So the second thing that I want to draw out is that the disciples are told to go out and baptise in the name of the Father, the Son and the Holy Spirit. But what does that really mean? Well one way to think about this is a call to initiate people into the journey of awakening to a relationship with the Three in One. At its deepest level this means that in Christ, we are, through the unity of the Spirit at one with God.

Now if that sounds complicated you’re right it is! That’s because it’s a deep, deep mystery that no human mind can comprehend. But your mind does not have to comprehend it. In fact the mind will never understand what the soul knows. If we could just put down our need to comprehend and analyse the persons of the Trinity and narrow them into inadequate descriptors that satisfy our tiny minds then we might just begin to enter into a non dual consciousness in the depths of the soul, which after all is the very reason for Christ coming in the first place! There is no soul in which Christ’s ground is not present awaiting this great awakening.

If we could just learn to establish a regular pattern of silence within us we would increasingly come to experience the indwelling God, then the dualism is resolved. We no longer experience God as a separate entity and a new unitive consciousness is born. We now live in the spirit of truth and not in the illusion of separation!.

And so to the third thing I want to draw out is, ‘I am always with you to the end of the age’

As I said earlier, many people have an intuitive inkling at this time that we are approaching the end of the old order of things. If we were to sum up what that old order is we might say it is the ‘order of dualistic consciousness’. One of the great signs that points to this current age coming to an end is that people of all faiths and of none are waking up, people are seeing the ego and its self centered motivations at the heart of life, culture and institutions. Deep down we know that this is not sustainable and if anything ever portends that the end of this age nigh it is the heartfelt cry across the globe, arising out of the Covid pandemic ‘We are all in this together’.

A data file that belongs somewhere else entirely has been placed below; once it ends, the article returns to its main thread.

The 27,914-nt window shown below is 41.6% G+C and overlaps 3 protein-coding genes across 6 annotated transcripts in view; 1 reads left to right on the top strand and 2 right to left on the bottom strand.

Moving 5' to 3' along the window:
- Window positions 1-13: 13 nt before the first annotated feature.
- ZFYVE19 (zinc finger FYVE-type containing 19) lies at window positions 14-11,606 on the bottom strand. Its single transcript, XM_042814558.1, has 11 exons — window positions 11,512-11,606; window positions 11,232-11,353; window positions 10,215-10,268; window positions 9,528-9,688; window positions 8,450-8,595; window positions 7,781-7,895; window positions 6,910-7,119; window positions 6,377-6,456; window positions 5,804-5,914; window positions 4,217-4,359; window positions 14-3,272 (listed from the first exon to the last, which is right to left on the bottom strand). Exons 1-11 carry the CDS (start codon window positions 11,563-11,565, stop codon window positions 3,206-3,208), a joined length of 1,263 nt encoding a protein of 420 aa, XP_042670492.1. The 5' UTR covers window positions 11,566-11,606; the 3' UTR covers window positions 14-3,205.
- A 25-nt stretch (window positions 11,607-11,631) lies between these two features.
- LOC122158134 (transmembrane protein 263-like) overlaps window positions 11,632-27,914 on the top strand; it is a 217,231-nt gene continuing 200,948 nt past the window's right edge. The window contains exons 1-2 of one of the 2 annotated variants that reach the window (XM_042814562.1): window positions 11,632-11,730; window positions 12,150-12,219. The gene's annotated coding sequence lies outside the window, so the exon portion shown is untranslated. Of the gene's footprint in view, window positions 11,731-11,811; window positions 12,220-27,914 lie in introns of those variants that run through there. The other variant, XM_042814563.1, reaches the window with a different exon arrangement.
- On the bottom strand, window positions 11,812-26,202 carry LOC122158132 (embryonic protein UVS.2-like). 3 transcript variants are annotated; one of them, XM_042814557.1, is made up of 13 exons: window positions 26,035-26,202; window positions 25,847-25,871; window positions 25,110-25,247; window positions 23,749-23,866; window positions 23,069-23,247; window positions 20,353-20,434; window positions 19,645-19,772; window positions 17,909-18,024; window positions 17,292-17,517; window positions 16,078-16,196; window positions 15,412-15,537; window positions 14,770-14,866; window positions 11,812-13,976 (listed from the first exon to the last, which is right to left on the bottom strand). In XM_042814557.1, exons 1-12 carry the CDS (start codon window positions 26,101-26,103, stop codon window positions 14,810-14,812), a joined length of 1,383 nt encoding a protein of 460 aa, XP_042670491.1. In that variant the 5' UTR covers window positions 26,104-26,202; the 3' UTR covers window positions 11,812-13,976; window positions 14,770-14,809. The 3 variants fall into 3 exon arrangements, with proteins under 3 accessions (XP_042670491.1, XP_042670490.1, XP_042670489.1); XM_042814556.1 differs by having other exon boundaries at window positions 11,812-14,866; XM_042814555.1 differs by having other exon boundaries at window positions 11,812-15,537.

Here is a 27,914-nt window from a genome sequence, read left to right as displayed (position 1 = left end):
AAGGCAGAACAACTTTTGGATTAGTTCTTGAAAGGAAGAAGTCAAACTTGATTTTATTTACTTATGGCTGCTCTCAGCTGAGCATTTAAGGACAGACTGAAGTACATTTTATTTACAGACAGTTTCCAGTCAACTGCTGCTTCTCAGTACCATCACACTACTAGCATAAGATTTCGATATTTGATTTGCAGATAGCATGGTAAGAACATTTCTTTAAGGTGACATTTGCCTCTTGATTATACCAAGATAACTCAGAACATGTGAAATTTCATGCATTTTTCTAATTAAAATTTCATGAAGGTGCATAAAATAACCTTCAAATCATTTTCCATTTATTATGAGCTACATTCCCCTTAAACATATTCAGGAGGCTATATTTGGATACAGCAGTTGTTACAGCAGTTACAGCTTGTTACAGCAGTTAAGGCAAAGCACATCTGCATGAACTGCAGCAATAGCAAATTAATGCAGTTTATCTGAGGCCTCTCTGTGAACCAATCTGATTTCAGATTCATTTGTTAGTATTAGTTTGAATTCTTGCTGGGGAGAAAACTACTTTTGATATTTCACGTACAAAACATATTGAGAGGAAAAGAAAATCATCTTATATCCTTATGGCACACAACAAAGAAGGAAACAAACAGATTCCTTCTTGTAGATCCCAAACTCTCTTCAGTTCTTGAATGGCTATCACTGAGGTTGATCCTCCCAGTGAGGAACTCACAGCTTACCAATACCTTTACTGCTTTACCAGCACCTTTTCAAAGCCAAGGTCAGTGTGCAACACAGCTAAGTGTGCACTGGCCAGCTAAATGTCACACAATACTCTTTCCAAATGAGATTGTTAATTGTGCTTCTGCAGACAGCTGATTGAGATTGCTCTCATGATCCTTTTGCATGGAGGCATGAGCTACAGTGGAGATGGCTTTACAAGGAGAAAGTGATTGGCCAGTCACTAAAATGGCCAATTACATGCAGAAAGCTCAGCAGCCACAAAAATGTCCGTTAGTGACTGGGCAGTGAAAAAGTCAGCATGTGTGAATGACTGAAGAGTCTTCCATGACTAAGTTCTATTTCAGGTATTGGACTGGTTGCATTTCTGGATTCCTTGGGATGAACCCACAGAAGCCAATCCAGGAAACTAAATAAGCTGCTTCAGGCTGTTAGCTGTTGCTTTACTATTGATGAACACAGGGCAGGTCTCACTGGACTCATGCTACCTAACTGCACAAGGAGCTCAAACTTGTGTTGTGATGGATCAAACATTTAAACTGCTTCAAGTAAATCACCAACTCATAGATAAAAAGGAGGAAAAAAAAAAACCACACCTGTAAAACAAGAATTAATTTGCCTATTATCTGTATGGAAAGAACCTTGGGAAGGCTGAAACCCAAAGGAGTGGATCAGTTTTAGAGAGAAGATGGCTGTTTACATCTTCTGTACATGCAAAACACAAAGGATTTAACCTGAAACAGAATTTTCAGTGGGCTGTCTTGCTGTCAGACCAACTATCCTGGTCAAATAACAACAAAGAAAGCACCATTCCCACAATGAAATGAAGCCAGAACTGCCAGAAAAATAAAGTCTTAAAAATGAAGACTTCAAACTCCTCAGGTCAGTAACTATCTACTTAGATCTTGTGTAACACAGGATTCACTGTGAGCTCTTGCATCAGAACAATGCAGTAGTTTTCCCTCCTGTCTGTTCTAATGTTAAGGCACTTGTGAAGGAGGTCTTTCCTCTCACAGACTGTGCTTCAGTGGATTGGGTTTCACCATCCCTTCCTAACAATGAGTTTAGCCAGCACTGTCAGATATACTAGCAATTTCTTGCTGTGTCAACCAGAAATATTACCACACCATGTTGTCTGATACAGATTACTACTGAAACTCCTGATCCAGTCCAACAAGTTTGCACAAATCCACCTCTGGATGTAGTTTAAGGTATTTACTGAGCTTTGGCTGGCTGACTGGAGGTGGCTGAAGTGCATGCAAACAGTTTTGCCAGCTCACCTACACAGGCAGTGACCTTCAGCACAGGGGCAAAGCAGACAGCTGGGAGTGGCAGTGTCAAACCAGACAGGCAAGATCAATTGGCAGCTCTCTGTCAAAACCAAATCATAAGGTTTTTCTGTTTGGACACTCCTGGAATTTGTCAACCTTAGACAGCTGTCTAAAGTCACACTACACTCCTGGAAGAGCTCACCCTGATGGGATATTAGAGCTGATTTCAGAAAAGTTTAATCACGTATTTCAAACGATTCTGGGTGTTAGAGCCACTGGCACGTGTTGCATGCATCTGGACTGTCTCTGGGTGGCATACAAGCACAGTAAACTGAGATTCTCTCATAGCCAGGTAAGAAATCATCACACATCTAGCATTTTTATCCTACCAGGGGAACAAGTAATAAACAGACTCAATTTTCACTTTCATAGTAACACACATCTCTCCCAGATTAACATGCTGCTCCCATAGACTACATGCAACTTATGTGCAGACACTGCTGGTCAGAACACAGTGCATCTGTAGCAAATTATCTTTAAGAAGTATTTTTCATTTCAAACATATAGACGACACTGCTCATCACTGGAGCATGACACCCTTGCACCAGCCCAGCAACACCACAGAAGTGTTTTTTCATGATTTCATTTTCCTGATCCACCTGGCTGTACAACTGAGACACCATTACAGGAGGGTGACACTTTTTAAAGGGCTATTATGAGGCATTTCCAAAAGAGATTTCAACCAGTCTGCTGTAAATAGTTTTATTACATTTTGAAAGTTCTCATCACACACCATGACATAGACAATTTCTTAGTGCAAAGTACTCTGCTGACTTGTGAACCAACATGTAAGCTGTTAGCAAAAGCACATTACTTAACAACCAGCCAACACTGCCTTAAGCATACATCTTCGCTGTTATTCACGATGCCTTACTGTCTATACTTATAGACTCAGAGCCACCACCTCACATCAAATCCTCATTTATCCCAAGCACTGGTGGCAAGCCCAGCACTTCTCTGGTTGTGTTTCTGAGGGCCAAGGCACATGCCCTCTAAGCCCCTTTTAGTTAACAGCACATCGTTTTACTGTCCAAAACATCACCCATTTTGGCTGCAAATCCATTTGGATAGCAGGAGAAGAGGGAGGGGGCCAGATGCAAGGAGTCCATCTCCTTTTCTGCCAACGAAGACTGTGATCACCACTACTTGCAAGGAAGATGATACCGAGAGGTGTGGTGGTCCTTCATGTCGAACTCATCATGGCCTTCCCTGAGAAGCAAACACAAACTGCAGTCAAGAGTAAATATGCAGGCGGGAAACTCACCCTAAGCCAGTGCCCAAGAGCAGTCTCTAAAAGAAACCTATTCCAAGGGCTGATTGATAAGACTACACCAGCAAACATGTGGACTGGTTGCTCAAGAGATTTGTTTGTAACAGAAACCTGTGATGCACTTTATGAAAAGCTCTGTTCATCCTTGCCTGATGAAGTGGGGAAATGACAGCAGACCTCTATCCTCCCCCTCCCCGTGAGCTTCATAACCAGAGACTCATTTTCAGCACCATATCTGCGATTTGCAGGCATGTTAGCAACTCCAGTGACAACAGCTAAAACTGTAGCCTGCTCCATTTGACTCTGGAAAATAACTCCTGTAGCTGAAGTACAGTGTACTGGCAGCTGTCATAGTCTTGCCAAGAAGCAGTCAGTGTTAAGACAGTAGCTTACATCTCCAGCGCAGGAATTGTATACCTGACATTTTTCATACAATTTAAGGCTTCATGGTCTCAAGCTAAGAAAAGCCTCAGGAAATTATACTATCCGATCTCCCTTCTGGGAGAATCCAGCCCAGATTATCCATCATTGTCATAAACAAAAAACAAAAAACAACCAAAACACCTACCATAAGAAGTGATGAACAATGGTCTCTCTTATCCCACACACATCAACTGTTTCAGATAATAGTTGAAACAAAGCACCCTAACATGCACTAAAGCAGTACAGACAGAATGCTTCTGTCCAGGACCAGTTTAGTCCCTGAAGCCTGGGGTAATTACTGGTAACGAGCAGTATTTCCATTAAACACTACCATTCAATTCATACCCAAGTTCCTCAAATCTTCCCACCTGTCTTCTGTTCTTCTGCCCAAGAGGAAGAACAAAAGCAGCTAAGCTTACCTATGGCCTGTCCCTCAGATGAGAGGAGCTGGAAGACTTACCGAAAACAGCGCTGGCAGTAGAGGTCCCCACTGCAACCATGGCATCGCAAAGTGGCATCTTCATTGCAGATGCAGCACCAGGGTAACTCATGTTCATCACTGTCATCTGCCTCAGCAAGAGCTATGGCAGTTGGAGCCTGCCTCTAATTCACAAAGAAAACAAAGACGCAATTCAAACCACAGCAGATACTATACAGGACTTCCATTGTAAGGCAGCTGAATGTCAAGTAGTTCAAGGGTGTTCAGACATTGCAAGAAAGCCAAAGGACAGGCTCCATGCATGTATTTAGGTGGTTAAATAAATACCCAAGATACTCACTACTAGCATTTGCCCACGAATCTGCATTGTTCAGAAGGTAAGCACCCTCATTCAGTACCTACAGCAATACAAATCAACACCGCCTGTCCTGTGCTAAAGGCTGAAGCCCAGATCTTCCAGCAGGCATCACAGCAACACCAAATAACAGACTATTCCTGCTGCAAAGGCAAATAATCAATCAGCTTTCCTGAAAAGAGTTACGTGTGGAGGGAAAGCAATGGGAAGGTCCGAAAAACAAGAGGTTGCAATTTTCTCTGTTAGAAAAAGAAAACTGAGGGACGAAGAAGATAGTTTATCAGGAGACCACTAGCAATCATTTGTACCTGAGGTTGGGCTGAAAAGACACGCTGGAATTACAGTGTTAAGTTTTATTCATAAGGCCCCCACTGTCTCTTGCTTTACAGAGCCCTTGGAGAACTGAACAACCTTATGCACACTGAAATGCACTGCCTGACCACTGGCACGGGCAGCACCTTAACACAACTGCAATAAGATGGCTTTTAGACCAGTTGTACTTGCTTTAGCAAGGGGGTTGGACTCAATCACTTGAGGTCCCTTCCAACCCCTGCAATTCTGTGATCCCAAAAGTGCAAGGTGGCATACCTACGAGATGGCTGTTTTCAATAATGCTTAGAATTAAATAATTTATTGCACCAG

As the end of this age unfolds our notion that Christ is with us in a dualistic sense is lost (hence ‘ I am with you till the end of the age’). But Christ does not leave us -.remember the promise – ‘I am always with you’. Rather as a new era dawns, we awaken to a new unitive relationship in Christ that Paul points to in Galatians 2:20…’It is not I who live but Christ who lives in me’.

And I believe that this shift in consciousness for Christians is precisely what Karl Rahner points to with the words “The Christian of the future will be a mystic or he will not exist at all.”

So as we watch a new sense of community emerging that seeks the common good, that understands that we really are ‘all this together’; as we see new paradigms emerging that recognise the interconnectedness between spirit and matter we should truly rejoice that the end of the age draws near.

As disciples of Christ, may we truly know for ourselves the unitive fullness of life in with God, in Christ, in the unity of the Holy Spirit and may this underpin our understanding of the great commission.